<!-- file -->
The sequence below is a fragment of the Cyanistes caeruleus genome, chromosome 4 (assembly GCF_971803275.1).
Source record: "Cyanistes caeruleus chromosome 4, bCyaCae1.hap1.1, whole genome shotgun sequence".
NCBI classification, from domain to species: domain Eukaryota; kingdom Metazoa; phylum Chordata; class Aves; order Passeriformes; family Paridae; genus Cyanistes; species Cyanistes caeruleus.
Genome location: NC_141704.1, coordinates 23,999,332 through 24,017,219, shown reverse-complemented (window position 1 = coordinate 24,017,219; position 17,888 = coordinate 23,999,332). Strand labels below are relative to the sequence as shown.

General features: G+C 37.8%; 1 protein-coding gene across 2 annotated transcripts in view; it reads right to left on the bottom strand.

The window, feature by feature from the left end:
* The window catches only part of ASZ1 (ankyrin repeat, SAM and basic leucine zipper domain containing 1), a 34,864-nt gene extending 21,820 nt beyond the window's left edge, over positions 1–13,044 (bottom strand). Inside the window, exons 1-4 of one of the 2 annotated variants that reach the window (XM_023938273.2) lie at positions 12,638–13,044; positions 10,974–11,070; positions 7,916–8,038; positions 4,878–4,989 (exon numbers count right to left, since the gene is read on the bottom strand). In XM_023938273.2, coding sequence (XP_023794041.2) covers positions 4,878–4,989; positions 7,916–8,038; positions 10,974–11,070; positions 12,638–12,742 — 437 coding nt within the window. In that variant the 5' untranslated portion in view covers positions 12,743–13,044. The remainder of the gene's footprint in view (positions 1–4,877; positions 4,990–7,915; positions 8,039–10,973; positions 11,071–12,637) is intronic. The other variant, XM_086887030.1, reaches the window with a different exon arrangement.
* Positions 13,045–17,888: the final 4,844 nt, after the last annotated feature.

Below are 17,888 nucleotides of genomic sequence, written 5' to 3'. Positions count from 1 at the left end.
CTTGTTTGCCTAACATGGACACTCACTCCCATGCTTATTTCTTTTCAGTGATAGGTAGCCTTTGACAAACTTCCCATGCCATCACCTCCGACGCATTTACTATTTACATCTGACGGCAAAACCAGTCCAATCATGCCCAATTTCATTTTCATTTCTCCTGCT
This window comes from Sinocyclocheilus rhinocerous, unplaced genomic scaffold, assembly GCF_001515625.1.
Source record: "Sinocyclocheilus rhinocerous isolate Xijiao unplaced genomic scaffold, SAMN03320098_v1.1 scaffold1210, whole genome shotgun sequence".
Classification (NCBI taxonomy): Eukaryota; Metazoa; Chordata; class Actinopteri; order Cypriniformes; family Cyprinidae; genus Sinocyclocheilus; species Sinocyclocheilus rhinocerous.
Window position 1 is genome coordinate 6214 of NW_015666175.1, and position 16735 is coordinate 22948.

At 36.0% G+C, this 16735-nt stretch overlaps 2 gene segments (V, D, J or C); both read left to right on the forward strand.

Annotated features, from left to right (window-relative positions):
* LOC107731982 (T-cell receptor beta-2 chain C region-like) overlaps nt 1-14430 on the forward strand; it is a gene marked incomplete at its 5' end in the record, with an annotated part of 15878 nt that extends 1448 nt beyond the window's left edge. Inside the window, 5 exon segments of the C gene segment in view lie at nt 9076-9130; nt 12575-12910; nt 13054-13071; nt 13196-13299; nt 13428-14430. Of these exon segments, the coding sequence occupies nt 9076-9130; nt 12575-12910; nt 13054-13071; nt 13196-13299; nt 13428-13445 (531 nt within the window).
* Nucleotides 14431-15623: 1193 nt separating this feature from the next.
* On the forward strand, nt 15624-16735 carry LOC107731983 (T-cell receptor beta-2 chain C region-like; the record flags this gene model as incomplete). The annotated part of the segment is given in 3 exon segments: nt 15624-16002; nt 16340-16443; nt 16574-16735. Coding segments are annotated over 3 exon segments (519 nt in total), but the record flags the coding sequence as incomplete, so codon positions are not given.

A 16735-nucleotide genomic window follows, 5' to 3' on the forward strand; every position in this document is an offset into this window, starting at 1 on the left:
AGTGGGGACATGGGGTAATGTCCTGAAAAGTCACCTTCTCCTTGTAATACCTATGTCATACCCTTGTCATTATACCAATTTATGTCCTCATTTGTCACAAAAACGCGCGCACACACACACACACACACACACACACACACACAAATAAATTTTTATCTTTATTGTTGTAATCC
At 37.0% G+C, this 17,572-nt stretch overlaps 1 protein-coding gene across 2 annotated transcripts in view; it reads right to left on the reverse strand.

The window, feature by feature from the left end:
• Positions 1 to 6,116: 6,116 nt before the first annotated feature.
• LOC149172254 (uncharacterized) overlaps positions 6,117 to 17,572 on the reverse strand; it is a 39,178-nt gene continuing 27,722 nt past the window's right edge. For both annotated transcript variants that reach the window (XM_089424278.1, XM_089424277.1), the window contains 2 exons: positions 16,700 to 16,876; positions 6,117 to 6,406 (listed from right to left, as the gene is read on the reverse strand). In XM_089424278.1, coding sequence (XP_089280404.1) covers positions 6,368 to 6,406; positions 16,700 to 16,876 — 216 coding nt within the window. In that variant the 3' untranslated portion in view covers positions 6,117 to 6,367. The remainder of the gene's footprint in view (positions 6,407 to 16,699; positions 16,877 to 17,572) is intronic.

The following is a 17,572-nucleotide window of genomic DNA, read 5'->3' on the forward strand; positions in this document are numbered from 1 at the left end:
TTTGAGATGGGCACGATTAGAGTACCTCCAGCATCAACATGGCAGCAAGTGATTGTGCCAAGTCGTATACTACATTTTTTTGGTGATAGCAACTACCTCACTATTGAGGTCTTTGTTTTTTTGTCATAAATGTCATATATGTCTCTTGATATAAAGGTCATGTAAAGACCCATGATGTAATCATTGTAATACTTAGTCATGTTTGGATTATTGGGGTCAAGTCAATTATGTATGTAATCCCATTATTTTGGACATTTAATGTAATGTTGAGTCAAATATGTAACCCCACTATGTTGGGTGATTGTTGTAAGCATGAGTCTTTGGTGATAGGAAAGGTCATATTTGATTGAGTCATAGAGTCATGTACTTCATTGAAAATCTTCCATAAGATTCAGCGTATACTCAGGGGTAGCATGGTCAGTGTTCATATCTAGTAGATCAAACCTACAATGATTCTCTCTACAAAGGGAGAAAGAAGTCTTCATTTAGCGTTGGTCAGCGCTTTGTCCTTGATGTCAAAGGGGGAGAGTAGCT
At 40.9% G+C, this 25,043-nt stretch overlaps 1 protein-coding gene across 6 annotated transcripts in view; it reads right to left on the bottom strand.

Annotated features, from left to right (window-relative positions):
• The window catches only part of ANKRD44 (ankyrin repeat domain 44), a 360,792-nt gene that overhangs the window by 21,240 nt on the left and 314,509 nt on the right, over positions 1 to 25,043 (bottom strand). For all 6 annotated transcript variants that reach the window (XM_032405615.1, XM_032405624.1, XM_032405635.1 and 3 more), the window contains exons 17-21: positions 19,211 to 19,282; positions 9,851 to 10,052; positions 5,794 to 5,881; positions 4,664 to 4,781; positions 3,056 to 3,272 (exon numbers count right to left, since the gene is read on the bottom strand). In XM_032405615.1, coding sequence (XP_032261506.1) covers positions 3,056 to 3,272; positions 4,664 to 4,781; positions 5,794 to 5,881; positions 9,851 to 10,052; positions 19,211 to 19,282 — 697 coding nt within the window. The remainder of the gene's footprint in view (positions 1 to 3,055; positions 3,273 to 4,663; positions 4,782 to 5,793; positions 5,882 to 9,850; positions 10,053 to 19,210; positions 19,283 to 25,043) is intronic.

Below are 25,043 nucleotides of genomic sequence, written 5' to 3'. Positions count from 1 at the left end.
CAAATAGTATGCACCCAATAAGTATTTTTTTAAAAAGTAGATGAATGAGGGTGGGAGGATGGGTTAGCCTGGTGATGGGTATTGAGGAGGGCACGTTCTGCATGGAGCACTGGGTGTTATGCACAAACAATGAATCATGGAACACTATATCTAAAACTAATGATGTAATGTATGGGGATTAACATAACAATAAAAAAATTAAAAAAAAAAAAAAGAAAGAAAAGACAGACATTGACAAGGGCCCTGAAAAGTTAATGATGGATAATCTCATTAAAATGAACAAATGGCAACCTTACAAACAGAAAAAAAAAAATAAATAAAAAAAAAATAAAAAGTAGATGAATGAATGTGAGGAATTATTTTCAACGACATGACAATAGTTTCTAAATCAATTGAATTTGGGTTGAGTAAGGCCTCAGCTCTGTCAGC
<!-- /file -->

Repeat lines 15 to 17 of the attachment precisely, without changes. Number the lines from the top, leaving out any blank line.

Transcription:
At 36.0% G+C, this 16735-nt stretch overlaps 2 gene segments (V, D, J or C); both read left to right on the forward strand.

Annotated features, from left to right (window-relative positions):
* LOC107731982 (T-cell receptor beta-2 chain C region-like) overlaps nt 1-14430 on the forward strand; it is a gene marked incomplete at its 5' end in the record, with an annotated part of 15878 nt that extends 1448 nt beyond the window's left edge. Inside the window, 5 exon segments of the C gene segment in view lie at nt 9076-9130; nt 12575-12910; nt 13054-13071; nt 13196-13299; nt 13428-14430. Of these exon segments, the coding sequence occupies nt 9076-9130; nt 12575-12910; nt 13054-13071; nt 13196-13299; nt 13428-13445 (531 nt within the window).